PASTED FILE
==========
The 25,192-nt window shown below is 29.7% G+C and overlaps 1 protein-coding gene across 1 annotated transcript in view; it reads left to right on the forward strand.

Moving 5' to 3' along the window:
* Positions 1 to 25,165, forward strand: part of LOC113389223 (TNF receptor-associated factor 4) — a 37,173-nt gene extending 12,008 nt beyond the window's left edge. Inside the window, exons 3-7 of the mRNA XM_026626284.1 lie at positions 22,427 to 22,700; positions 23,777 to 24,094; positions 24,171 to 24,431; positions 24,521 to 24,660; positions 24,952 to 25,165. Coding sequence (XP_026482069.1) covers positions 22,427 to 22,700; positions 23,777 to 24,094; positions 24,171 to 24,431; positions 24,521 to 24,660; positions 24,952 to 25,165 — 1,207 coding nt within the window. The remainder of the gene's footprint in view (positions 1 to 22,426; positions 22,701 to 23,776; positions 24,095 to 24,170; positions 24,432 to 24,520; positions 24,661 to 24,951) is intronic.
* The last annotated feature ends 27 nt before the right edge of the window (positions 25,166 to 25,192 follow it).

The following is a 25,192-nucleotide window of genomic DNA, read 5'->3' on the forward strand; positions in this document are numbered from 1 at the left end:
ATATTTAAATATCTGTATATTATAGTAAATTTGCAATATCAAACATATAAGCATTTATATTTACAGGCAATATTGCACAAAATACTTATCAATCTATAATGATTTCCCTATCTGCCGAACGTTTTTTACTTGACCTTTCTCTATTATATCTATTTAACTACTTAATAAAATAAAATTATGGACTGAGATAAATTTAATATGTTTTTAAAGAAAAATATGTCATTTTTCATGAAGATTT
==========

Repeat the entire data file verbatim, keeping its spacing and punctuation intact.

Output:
The 25,192-nt window shown below is 29.7% G+C and overlaps 1 protein-coding gene across 1 annotated transcript in view; it reads left to right on the forward strand.

Moving 5' to 3' along the window:
* Positions 1 to 25,165, forward strand: part of LOC113389223 (TNF receptor-associated factor 4) — a 37,173-nt gene extending 12,008 nt beyond the window's left edge. Inside the window, exons 3-7 of the mRNA XM_026626284.1 lie at positions 22,427 to 22,700; positions 23,777 to 24,094; positions 24,171 to 24,431; positions 24,521 to 24,660; positions 24,952 to 25,165. Coding sequence (XP_026482069.1) covers positions 22,427 to 22,700; positions 23,777 to 24,094; positions 24,171 to 24,431; positions 24,521 to 24,660; positions 24,952 to 25,165 — 1,207 coding nt within the window. The remainder of the gene's footprint in view (positions 1 to 22,426; positions 22,701 to 23,776; positions 24,095 to 24,170; positions 24,432 to 24,520; positions 24,661 to 24,951) is intronic.
* The last annotated feature ends 27 nt before the right edge of the window (positions 25,166 to 25,192 follow it).

The following is a 25,192-nucleotide window of genomic DNA, read 5'->3' on the forward strand; positions in this document are numbered from 1 at the left end:
ATATTTAAATATCTGTATATTATAGTAAATTTGCAATATCAAACATATAAGCATTTATATTTACAGGCAATATTGCACAAAATACTTATCAATCTATAATGATTTCCCTATCTGCCGAACGTTTTTTACTTGACCTTTCTCTATTATATCTATTTAACTACTTAATAAAATAAAATTATGGACTGAGATAAATTTAATATGTTTTTAAAGAAAAATATGTCATTTTTCATGAAGATTT